Researchers Receive $320,000 From NASA to Study Martian Polar Caps

South polar residual cap - or the Swiss Cheese Terrains
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South polar residual cap - or the Swiss Cheese Terrains

Two U of A researchers have received a three-year, $320,000 grant from NASA to study how carbon dioxide ice pits in the polar caps of Mars have formed and evolved over time. The goal is to better understand the seasonal and long-term cycles of these ice pits and how they impact the overall atmospheric dynamics of the planet.

Vincent Chevrier, an associate professor at the Arkansas Center for Space and Planetary Sciences, and Jason Tullis, a professor of geography with the Department of Geosciences and the Center for Advanced Spatial Technologies, will focus their efforts primarily on the south polar residual cap, which is characterized by sublimation pits, colloquially referred to as “the Swiss Cheese terrains.”

As on Earth, Martian polar caps expand in winter and shrink in summer, when the CO2 sublimates, turning directly from solid to gas, which can generate a thicker atmosphere and stronger winds. Generally, the sublimation pits appear to be growing over time, merging with other pits, while the cap itself is slowly shrinking. The researchers hope to better understand both the mechanism and time scale of the CO2 ice cycle. Were the caps laid down hundreds of thousands of years ago or just a few hundred? Is their formation a recurring or unique event?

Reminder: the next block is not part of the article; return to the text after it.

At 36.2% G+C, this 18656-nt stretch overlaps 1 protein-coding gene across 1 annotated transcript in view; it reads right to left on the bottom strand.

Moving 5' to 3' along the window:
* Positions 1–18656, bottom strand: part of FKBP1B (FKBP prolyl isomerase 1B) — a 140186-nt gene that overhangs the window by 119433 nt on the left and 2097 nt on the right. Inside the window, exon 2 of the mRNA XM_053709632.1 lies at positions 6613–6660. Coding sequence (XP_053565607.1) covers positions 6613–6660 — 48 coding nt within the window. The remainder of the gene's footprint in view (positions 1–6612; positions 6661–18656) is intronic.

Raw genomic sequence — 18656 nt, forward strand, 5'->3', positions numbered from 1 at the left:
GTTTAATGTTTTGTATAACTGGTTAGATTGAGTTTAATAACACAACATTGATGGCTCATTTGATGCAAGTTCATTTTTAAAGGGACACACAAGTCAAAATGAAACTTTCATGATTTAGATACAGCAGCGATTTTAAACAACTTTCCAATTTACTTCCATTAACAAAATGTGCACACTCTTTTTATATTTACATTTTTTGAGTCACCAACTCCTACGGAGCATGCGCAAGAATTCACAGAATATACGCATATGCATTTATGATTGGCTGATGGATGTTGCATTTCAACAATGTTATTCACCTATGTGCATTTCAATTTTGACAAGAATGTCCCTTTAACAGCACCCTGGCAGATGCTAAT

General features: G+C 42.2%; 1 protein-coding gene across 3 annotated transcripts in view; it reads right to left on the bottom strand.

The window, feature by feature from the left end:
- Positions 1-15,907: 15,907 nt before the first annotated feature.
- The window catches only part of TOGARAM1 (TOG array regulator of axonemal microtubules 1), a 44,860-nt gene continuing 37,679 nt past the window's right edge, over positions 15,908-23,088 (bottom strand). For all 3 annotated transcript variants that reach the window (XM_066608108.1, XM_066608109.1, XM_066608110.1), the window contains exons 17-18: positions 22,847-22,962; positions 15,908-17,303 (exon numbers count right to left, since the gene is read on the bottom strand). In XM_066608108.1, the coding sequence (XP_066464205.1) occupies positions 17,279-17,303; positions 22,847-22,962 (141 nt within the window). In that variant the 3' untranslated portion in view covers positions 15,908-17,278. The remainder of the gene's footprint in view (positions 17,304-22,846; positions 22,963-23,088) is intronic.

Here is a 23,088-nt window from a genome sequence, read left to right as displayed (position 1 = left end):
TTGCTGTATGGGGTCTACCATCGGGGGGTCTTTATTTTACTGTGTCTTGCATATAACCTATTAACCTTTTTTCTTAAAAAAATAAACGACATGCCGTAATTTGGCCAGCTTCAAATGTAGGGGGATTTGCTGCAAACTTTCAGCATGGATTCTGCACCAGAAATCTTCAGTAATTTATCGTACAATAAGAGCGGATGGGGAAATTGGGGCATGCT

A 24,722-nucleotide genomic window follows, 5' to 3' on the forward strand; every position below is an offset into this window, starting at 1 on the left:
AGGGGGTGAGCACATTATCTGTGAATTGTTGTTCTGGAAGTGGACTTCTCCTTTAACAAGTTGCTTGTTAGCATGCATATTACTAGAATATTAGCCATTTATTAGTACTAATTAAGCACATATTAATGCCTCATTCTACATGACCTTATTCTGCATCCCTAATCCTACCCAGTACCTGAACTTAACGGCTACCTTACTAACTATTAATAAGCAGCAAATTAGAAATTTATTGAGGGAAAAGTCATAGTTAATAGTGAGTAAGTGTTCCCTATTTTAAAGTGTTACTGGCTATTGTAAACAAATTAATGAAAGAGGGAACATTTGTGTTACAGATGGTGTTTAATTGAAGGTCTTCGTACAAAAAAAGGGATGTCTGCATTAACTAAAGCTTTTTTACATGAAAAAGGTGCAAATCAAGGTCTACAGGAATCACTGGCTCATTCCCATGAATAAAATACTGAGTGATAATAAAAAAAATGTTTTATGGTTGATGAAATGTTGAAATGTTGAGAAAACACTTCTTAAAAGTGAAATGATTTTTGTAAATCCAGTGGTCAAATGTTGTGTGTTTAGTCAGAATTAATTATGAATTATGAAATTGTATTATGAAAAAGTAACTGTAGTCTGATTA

Critical to their research will be frequent imaging acquired from the High Resolution Imaging Science Experiment, or HiRISE – an extremely powerful camera attached to the Mars Reconnaissance Orbiter. According to NASA, HiRISE “takes pictures that cover vast areas of Martian terrain while being able to see features as small as a kitchen table.”

“For 15 years, HiRISE has powered Mars exploration with the kind of breathtaking detail we are lucky to get from any planetary orbit,” Tullis said. “For me, there is tremendous excitement in the convergence of geospatial technologies and provenance information that supports a greater realization of what HiRISE offers.”

Does this research have applications here on Earth? Yes and no.

“Those caps are pretty unique to Mars,” Chevrier said. “We don’t have sublimation pits here on Earth. We mostly want to understand the climate of Mars.” While he thinks that having a better understanding of the planet’s climate would be critical someday to making Mars habitable to humans, he doesn’t think terraforming Mars is actually that likely. At least, not any time soon.

Mostly what Chevrier wants to do is better understand the solar system and how it evolved.

“The more you understand the rest of the planets,” he explained, “the more you understand why Earth is the way it is. You have to understand other planets to really understand Earth.”

About the University of Arkansas: As Arkansas' flagship institution, the U of A provides an internationally competitive education in more than 200 academic programs. Founded in 1871, the U of A contributes more than $2.2 billion to Arkansas’ economy through the teaching of new knowledge and skills, entrepreneurship and job development, discovery through research and creative activity while also providing training for professional disciplines. The Carnegie Foundation classifies the U of A among the top 3% of U.S. colleges and universities with the highest level of research activity. U.S. News & World Report ranks the U of A among the top public universities in the nation. See how the U of A works to build a better world at Arkansas Research News.


Vincent Chevrier, associate professor
Arkansas Center for Space and Planetary Sciences

Jason Tullis, professor
Department of Geoscience and Center for Advanced Spatial Technologies

Hardin Young, assistant director of research communications
University Relations


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